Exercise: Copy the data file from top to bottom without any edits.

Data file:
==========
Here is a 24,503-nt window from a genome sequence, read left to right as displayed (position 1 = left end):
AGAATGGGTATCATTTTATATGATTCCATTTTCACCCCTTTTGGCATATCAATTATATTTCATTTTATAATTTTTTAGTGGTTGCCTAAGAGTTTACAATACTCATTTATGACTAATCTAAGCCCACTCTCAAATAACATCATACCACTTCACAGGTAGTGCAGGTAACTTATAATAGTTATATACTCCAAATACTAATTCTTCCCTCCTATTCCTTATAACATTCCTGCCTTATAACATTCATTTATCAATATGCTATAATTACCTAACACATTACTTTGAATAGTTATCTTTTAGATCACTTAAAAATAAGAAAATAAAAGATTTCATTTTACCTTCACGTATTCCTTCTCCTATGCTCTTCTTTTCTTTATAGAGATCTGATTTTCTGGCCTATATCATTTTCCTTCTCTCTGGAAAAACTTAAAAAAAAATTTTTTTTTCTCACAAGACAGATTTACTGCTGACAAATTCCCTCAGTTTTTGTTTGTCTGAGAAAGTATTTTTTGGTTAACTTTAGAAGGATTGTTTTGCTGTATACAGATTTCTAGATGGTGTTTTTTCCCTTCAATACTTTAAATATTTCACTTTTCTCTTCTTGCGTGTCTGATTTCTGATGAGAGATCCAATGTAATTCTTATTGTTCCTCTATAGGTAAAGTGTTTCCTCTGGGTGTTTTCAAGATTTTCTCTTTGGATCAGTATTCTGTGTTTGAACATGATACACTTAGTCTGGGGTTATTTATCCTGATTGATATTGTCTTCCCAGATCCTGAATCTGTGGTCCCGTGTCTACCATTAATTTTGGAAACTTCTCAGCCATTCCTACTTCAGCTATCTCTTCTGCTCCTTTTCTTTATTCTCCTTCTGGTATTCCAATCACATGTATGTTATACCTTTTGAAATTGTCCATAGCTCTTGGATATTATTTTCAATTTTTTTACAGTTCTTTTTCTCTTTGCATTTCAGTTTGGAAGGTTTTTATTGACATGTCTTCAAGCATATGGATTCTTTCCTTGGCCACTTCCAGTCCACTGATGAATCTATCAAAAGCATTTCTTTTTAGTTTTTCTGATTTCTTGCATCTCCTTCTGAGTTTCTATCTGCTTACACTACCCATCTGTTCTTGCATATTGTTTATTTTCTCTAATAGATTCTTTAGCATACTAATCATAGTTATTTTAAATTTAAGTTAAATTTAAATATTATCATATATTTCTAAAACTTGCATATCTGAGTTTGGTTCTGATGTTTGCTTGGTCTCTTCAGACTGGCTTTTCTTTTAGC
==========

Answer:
Here is a 24,503-nt window from a genome sequence, read left to right as displayed (position 1 = left end):
AGAATGGGTATCATTTTATATGATTCCATTTTCACCCCTTTTGGCATATCAATTATATTTCATTTTATAATTTTTTAGTGGTTGCCTAAGAGTTTACAATACTCATTTATGACTAATCTAAGCCCACTCTCAAATAACATCATACCACTTCACAGGTAGTGCAGGTAACTTATAATAGTTATATACTCCAAATACTAATTCTTCCCTCCTATTCCTTATAACATTCCTGCCTTATAACATTCATTTATCAATATGCTATAATTACCTAACACATTACTTTGAATAGTTATCTTTTAGATCACTTAAAAATAAGAAAATAAAAGATTTCATTTTACCTTCACGTATTCCTTCTCCTATGCTCTTCTTTTCTTTATAGAGATCTGATTTTCTGGCCTATATCATTTTCCTTCTCTCTGGAAAAACTTAAAAAAAAATTTTTTTTTCTCACAAGACAGATTTACTGCTGACAAATTCCCTCAGTTTTTGTTTGTCTGAGAAAGTATTTTTTGGTTAACTTTAGAAGGATTGTTTTGCTGTATACAGATTTCTAGATGGTGTTTTTTCCCTTCAATACTTTAAATATTTCACTTTTCTCTTCTTGCGTGTCTGATTTCTGATGAGAGATCCAATGTAATTCTTATTGTTCCTCTATAGGTAAAGTGTTTCCTCTGGGTGTTTTCAAGATTTTCTCTTTGGATCAGTATTCTGTGTTTGAACATGATACACTTAGTCTGGGGTTATTTATCCTGATTGATATTGTCTTCCCAGATCCTGAATCTGTGGTCCCGTGTCTACCATTAATTTTGGAAACTTCTCAGCCATTCCTACTTCAGCTATCTCTTCTGCTCCTTTTCTTTATTCTCCTTCTGGTATTCCAATCACATGTATGTTATACCTTTTGAAATTGTCCATAGCTCTTGGATATTATTTTCAATTTTTTTACAGTTCTTTTTCTCTTTGCATTTCAGTTTGGAAGGTTTTTATTGACATGTCTTCAAGCATATGGATTCTTTCCTTGGCCACTTCCAGTCCACTGATGAATCTATCAAAAGCATTTCTTTTTAGTTTTTCTGATTTCTTGCATCTCCTTCTGAGTTTCTATCTGCTTACACTACCCATCTGTTCTTGCATATTGTTTATTTTCTCTAATAGATTCTTTAGCATACTAATCATAGTTATTTTAAATTTAAGTTAAATTTAAATATTATCATATATTTCTAAAACTTGCATATCTGAGTTTGGTTCTGATGTTTGCTTGGTCTCTTCAGACTGGCTTTTCTTTTAGC